1  |  2  |  3  |  4  |  5  |  6  |  7  |  8  |  9  |  10  |  11  |  12  |  13  |  14  |  15  |  16  |  17  |  18  |  19  |  20  |  21  |  22  |  23  |  24  |  25  |  26  |  27  |  28  |  29  |  30  |  31  |  32  |  33  |  34  |  35  |  36  |  37  |  38  |  39  |  40  |  41  |  42  |  43  |  44  |  45  |  46  |  47  |  48  |  49  |  50  |  51  |  52  |  53  |  54  |  55  |  56  |  57  |  58  |  59  |  60  |  61  |  62  |  63  |  64  |  65  |  66  |  67  |  68  |  69  |  70  |  71  |  72  |  73  |  74  |  75  |  76  |  77  |  78  |  79  |  80  |  81  |  82  |  83  |  84  |  85  |  86  |  87  |  88  |  89  |  90  |  91  |  92  |  93  |  94  |  95  |  96  |  97  |  98  |  99  |  100  |  101  |  102  |  103  |  104  |  105  |  106  |  107  |  108  |  109  |  110  |  111  |  112  |  113  |  114  |  115  |  116  |  117  |  118  |  119  |  120  |  121  |  122  |  123  |  124  |  125  |  126 

June 15, 2012

In Oakland, police routinely have a three-hour response time for emergencies

Also a report was issued this week strongly condemning Mayor Quan's 100 Block strategy as being baseless and ignorant of reality. Actual research showed that the 100 blocks she picked as containing 90% of the city's serious crimes actually accounted for less than 20% of the crime. And so by focusing so much manpower on those 100 blocks, crime flourished elsewhere. In order to achieve her goals, she would have had to focus on nearly 700 blocks scattered across the city. In Oakland, learning to live with crime
Oakland resident Beth Maher arrived home around 10 p.m. one day last week to find her husband and their three kids standing outside in the yard. They had called 911 about 90 minutes earlier when they found the front door to their Temescal neighborhood home kicked in - and they were still waiting for police to arrive. Unsure whether anyone was still inside the house, the Mahers called police again at 10 p.m. A dispatcher told them there were 109 calls ahead of them, including nine priority calls - and a hostage situation. That's when the Maher parents decided to enter their home without police assistance. The police did eventually show up: They left a sticky note on the couple's door at 1:40 a.m. "I feel like there is nobody to turn to," Beth Maher said. "We're on our own." It's a scene and sentiment repeated time and again in neighborhoods all over Oakland. Oakland's homicides and shootings grab the headlines and lead the local TV news, and the ferocity and frequency of the violence drown out the robberies and burglaries that occur day and night. As a result, the community standard for what constitutes significant crime has been turned askew in Oakland. . . . Maher, however, remains skeptical that installing an alarm system will prove to be much of a deterrent without police participation. "We would get an alarm, but alarms only work if the police come," Maher pointed out. "Isn't that the point of an alarm?"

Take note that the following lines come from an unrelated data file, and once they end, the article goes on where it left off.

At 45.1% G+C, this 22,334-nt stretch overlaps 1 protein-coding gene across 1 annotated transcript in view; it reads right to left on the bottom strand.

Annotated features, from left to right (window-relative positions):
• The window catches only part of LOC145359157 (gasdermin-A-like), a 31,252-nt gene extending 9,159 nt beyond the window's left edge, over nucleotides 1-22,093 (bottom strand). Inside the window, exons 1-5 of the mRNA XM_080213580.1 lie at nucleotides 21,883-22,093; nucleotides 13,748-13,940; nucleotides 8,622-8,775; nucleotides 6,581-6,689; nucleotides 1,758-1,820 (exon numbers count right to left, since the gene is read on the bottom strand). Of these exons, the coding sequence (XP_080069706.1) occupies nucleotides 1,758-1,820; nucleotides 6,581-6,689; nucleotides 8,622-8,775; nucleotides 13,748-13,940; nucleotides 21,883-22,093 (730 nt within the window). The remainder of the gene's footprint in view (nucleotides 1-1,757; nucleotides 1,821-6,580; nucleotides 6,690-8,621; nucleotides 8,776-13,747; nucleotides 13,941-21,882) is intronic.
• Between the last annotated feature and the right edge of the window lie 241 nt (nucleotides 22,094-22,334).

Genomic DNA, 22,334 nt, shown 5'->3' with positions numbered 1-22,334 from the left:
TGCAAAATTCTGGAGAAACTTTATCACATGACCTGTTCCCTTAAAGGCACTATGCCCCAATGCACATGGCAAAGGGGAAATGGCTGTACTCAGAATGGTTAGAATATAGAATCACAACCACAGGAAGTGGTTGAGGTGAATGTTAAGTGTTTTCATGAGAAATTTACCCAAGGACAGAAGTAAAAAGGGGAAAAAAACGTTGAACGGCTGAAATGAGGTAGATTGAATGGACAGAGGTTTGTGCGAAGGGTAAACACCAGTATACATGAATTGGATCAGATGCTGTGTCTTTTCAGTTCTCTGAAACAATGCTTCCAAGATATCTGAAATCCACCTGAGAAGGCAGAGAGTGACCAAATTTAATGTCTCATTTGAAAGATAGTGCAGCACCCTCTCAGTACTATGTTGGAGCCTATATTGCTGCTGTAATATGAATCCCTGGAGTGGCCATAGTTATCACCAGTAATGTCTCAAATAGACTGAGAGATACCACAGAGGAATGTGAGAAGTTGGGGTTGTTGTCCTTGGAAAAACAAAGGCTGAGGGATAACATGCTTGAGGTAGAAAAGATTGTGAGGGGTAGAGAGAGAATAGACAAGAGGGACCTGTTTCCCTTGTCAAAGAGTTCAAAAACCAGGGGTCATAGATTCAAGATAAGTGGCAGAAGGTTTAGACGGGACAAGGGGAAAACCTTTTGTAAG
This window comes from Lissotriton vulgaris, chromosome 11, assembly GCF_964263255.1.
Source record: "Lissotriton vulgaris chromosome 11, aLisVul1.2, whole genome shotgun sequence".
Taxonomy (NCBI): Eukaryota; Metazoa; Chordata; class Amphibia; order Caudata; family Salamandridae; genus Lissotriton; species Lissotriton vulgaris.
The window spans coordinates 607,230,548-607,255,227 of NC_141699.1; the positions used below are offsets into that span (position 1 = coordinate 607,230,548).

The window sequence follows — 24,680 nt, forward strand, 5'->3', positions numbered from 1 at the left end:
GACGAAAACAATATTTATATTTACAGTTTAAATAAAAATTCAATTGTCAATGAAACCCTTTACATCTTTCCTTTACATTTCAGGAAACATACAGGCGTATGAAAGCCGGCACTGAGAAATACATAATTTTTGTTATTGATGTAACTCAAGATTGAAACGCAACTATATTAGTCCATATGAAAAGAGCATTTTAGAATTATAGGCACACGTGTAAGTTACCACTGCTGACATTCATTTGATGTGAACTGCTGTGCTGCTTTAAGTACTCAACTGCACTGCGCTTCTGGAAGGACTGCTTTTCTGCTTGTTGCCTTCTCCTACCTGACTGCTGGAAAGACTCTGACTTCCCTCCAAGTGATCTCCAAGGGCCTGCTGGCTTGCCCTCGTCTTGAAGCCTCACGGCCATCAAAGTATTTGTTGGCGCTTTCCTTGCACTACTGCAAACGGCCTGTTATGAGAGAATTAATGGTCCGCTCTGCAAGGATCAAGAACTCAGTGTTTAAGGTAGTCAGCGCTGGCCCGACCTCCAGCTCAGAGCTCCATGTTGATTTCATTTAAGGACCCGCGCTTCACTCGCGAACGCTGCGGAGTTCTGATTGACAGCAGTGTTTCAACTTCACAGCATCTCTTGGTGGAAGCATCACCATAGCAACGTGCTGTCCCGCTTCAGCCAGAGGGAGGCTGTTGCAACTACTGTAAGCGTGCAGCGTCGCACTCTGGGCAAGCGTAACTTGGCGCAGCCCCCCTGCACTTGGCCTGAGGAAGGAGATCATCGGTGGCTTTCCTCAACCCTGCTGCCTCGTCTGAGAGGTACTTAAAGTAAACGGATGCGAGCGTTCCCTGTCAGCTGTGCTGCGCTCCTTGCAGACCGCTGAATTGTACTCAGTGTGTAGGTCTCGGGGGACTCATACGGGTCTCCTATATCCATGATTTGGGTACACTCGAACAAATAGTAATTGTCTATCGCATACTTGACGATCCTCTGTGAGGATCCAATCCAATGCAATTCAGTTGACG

June 04, 2012

Mayor Bloomberg's war on drug users

Because clearly arresting every person who has a tiny bit of pot is the most important function for the NYPD. When they aren't beating protesters, perjuring themselves about beating protesters, or spying on every Muslim in the tri-state area, that is. National - Ta-Nehisi Coates - Mayor Bloomberg's War - The Atlantic
The police in New York City made 50,684 arrests last year for possession of a small amount of marijuana, more than for any other offense, according to an analysis of state data by Harry G. Levine, a sociologist at Queens College. The arrests continued -- one in seven arrests made in the city was for low-level marijuana possession -- even as Commissioner Kelly issued his directive. Mr. Bloomberg has opposed ending arrests for the possession of small amounts of marijuana. His administration has argued that the arrests serve to reduce more serious crime by deterring drug dealing and the violence that can accompany the drug trade. A spokesman for the mayor declined to comment Sunday... More than a dozen states have decriminalized possession of small amounts of marijuana, including Connecticut last year and California the year before. In New York, the Legislature in 1977 reduced the penalty for possession of 25 grams or less of marijuana to a violation, which carries a maximum fine of $100 for first-time offenders. But it remains a misdemeanor if the marijuana is in public view or is being smoked in public, and lawmakers and drug-reform advocates have argued that the misdemeanor charge is often unfairly applied to suspects who did not have marijuana in public view until the police stopped them and told them to empty their pockets. "Now it's in public view," Professor Levine said. "If you go by the police reports, all around New York City, there are people standing around with their palms outstretched with a bit of marijuana in them." From 2002 to 2011, New York City recorded 400,000 low-level marijuana arrests, according to his analysis. That represented more arrests than under Mr. Bloomberg's three predecessors put together -- a period of 24 years. Most of those arrested have been young black and Hispanic men, and most had no prior criminal convictions.